Prevenge (2017)


Director: Alice Lowe

Writer: Alice Lowe

Starring: Alice Lowe, Alice Lowe’s unborn child.

Review Author: Adam Monks

Rating: 4/5 Glasses of red wine

Ok, ok, stay with me. This pregnancy based killing spree-revenge comedy horror. And it’s brilliant. We were jammy lucky enough to attend a press screening of this one and it set a weird toneforn the rest of my Wednesday.

At no stage in this film are you told what’s going on, or why she’s killing, or what the past held for our murderous baby-maker. You’re shown. And that is what good filmmaking is about! The motivation for the killings is never spoken to you, or shoved down your throat or revealed through some cheesy monologue or knife-wielding rant to a victim. Above all else, that’s what I was scared of for this horror film. I absolutely applaud this film for that above all else. Alice Lowe trusts the audience and her writing abilities to deliver information through staggered and smart exposition to justify what’s going on with a lot of laughs and realisations along the way.

So, incase the trailer and the poster and the following tweet from the Irish press screening isn’t enough for you…

…the film is about a murderous pregnant women who sets out on a killing spree right some wrongs in her life. The motivation, which starts as a very abstract seemingly mental illness is actually quite raw and unexpected. Don’t get me wrong, it is a hilarious film, but there is a strong set of emotions running through the back of it. 

In terms of setting the scene, it’s an amazing study in making people feel uncomfortable. As an assault on every sense and phobia you could have Alice Lowe creates a wonderfully unsettling tone to the film visually; with just the right amount of anticipatory squeamish-ness that had me wriggling in my seat. The acting is so deadpan and apathetic in the best possible way. It’s a risky move to be slightly emotionless and subtly funny, it can come off as lazy bad acting but it’s pulled off so well here that you get the overwhelming sense that the women is on edge and has completely retreated back into herself and this idea that overcomes her. Nothing else matters once a knife is in her hand and a depraved and hilarious ‘no it’s ok, I’m supposed to kill you’ vibe pulls some brilliant laughs.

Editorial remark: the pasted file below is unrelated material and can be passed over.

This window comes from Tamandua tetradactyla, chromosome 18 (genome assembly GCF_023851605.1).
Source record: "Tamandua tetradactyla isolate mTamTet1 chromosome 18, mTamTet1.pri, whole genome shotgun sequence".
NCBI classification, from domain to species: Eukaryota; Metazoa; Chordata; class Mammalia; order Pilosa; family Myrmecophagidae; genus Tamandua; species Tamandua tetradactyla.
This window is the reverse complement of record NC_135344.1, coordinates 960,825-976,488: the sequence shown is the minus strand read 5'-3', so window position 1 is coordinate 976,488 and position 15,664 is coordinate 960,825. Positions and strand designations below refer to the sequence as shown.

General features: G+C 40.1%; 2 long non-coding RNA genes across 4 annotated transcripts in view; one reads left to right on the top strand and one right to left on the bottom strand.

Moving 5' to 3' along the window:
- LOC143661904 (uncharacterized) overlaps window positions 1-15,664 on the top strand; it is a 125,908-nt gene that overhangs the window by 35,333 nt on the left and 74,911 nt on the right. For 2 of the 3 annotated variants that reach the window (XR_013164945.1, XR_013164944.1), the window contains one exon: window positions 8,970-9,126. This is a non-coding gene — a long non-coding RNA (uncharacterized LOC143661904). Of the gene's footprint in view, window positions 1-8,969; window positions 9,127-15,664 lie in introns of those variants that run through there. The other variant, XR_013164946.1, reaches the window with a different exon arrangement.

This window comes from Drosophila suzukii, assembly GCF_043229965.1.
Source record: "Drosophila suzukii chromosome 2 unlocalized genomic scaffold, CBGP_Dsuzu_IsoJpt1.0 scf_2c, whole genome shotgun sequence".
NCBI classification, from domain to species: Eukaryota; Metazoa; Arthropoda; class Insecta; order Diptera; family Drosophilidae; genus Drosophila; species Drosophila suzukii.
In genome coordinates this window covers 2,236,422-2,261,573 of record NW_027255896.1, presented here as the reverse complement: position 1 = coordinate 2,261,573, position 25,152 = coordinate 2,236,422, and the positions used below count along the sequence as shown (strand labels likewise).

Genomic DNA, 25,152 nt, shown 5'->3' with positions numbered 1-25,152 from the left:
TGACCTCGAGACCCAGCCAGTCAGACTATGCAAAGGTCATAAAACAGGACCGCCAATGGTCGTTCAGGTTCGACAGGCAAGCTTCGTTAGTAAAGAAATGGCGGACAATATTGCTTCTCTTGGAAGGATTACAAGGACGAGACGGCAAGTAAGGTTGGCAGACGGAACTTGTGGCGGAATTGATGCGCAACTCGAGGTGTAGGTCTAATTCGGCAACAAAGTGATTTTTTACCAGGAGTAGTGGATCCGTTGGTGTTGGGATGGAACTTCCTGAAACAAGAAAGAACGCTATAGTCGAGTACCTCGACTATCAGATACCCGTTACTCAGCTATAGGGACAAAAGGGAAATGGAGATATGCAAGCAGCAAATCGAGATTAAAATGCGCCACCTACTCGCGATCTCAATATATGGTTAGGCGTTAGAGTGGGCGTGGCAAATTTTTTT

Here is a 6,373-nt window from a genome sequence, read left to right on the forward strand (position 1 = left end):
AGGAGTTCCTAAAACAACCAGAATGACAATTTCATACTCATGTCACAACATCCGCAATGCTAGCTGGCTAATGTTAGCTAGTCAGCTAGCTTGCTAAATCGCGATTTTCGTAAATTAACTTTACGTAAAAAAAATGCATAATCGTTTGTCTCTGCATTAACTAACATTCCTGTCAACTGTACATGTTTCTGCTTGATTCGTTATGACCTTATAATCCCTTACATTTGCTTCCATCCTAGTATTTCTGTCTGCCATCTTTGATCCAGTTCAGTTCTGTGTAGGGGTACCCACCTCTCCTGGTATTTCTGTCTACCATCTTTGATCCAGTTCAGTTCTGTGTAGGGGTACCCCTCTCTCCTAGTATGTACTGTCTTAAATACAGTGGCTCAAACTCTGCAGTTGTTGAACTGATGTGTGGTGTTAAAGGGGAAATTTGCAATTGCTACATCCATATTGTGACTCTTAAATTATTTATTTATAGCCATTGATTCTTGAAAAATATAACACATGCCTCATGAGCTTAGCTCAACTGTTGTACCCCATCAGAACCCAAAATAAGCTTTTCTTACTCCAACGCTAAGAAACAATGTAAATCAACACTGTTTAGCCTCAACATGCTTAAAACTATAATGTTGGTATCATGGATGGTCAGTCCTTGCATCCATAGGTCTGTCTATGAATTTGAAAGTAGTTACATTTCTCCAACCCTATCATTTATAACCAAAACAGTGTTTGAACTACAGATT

There’s a fantastic use of dramatic irony running through this, where the audience knows something the actors don’t know and that makes for a very odd mix of entertainingly satisfying murder scenes. 

A dramatic shift in the third acts brings us a bit closer to reality and it shifts away from comedy-horror to drama, and I don’t mind that. It’s quite heart wrenching at parts but mostly just a good old-fashioned, funny, well made film. 

Initially when I heard that Alice Lowe filmed this while pregnant and this is also her directing debut I was sceptical that it may be too ambitious but she has absolutely nailed this. 

It’s also fantastic to see Kayvan Novak play something with a bit more substance than his role as a legitimately moronic suicide bomber in Four Lions. 

This film is very violent and very unsettling in parts, it’s bleak and it’s funny and there’s a lot of juxtaposing about the utter bollox that tends to be thrown at pregnant women going on. The whole thing of ‘the baby knows what to do’ is taken so so so literally in this film and turned into a plot device that isn’t overused. After a while you forget about the fun and games of a good old-fashioned killing spree and go on a journey through a sick and twisted revenge quest. 

I’m not sure what sort of release to expect from this, particularly on Valentine’s weekend… where a film about a single mother goes around chopping people up, this may push some crazy girlfriends over the edge. It’s not for everyone but if you’re a fan of films like Four Lions, and dark humour then you should absolutely get out to see this. 

Let us know what you think @ReelTimeDublin and follow us for more! 

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